BBC NEWS Americas Africa Europe Middle East South Asia Asia Pacific Arabic Spanish Russian Chinese Welsh
BBCi CATEGORIES   TV   RADIO   COMMUNICATE   WHERE I LIVE   INDEX    SEARCH 

BBC NEWS
 You are in:  Sci/Tech
Front Page 
World 
UK 
UK Politics 
Business 
Sci/Tech 
Health 
Education 
Entertainment 
Talking Point 
In Depth 
AudioVideo 


Commonwealth Games 2002

BBC Sport

BBC Weather

SERVICES 
Wednesday, 13 March, 2002, 11:03 GMT
Cardboard cards stop Russians drinking
You can hear Jon Wurtzel every week on the BBC's Go Digital
BBC Go Digital's Jon Wurtzel casts a wry eye over developments in the world of technology

Innovative smart cards have proved a widely popular substitute for cash in the town of Gorlovo in the Kostroma region of central Russia.

Usually, you would think of smart cards as pieces of plastic with embedded memory chips. But the cards in Gorlovo use distinctly non-digital technology.

They are made out of cardboard and marked with a stamp.

Gorlovo, like farming communities throughout Russia, has seen its standard of living fall precipitously since the collapse of the Soviet Union.

Money going on vodka

This cluster of 10 villages ekes out a hand-to mouth existence by producing dairy products, meat, bread, and selling small amounts of timber.

While the inhabitants tend to blame capitalism for their worsening economic condition, they point to another issue as a destructive force in their community: vodka.

Credit cards are getting more advanced
Cards are usually made of plastic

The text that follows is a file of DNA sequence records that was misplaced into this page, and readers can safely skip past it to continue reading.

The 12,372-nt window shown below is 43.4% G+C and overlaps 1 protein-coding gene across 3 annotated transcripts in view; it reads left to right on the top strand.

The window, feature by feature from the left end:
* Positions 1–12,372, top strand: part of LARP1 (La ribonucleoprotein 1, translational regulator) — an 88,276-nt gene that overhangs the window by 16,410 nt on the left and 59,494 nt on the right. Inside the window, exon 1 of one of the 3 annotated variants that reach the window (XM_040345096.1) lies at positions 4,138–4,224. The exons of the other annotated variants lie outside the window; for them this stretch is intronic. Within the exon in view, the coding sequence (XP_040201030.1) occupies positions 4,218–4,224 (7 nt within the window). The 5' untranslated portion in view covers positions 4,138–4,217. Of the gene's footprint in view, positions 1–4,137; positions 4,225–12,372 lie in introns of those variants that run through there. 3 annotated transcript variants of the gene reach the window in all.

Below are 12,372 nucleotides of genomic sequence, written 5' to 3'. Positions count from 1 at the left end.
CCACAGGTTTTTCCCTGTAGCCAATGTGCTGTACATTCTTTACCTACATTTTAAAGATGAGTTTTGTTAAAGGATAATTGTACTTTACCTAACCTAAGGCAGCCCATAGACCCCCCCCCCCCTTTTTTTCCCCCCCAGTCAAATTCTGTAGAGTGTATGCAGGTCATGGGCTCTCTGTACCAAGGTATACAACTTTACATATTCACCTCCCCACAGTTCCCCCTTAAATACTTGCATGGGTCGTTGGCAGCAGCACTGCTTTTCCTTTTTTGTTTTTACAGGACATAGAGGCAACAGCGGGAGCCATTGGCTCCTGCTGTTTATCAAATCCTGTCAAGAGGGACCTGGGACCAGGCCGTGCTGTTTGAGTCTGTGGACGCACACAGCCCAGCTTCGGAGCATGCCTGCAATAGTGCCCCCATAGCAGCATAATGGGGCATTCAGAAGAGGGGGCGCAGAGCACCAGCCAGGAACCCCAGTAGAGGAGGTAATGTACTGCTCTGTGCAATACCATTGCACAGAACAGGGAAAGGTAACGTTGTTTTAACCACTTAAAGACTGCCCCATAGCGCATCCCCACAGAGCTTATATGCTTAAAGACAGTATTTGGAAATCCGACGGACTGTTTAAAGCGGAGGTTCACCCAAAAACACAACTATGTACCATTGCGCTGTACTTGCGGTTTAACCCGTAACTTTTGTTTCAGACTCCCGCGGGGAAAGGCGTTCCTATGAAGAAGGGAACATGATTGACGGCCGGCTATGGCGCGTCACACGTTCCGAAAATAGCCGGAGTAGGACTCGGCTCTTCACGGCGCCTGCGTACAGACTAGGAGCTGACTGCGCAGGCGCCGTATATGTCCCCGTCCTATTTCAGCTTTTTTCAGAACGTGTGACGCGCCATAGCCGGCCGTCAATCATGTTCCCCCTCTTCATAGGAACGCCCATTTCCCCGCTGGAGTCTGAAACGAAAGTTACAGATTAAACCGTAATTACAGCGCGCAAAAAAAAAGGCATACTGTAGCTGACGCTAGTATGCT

Vodka drinking has had such a huge impact on the people of Gorlovo that families often go without food, as the main wage earners spend all their money on drink.

But the community may have been saved from destruction by holding on to the Soviet-era collective system. Collaboratively, the residents produce and share enough goods to effectively, if not luxuriously, get by.

They have also developed an innovative response to the problem of alcoholism.

Innovative use of cardboard

Residents are largely paid for their work not in cash, but in a system of credit specially stamped into cardboard smart cards.

They can then use their smart cards to purchase food at the local store, along with other items like cigarettes and chewing gum.


It is a matter of children having something to eat or not.

Valentina Koneva, Gorlovo resident
One thing they cannot buy with these cards, though, is vodka.

"It is a matter of children having something to eat or not", said resident Valentina Koneva.

The cards have been particularly popular among the women who count on them for the nutritional well being of their families.

As the residents of Gorlovo have demonstrated, the success of technology depends largely on the surroundings in which it is used.

Digital debit cards may work as cash and passes for the London Underground, or to make phone calls from a booth throughout the world. But, in the places such as Gorlovo, cardboard smart cards hold their own as a technologically successful and innovative interface.


You can hear Jon Wurtzel on Go Digital, which is webcast on BBC News Online every Monday at 1500 GMT. Or you can listen to the programme on BBC World Service radio on Tuesdays, Wednesdays and Thursdays.
See also:

21 Feb 02 | UK Politics
'Smart' passport plans mooted
13 Jun 01 | Business
Smart money goes multilingual
08 Feb 02 | Business
New anti-fraud cards on the way
Internet links:


The BBC is not responsible for the content of external internet sites

Links to more Sci/Tech stories are at the foot of the page.


E-mail this story to a friend

Links to more Sci/Tech stories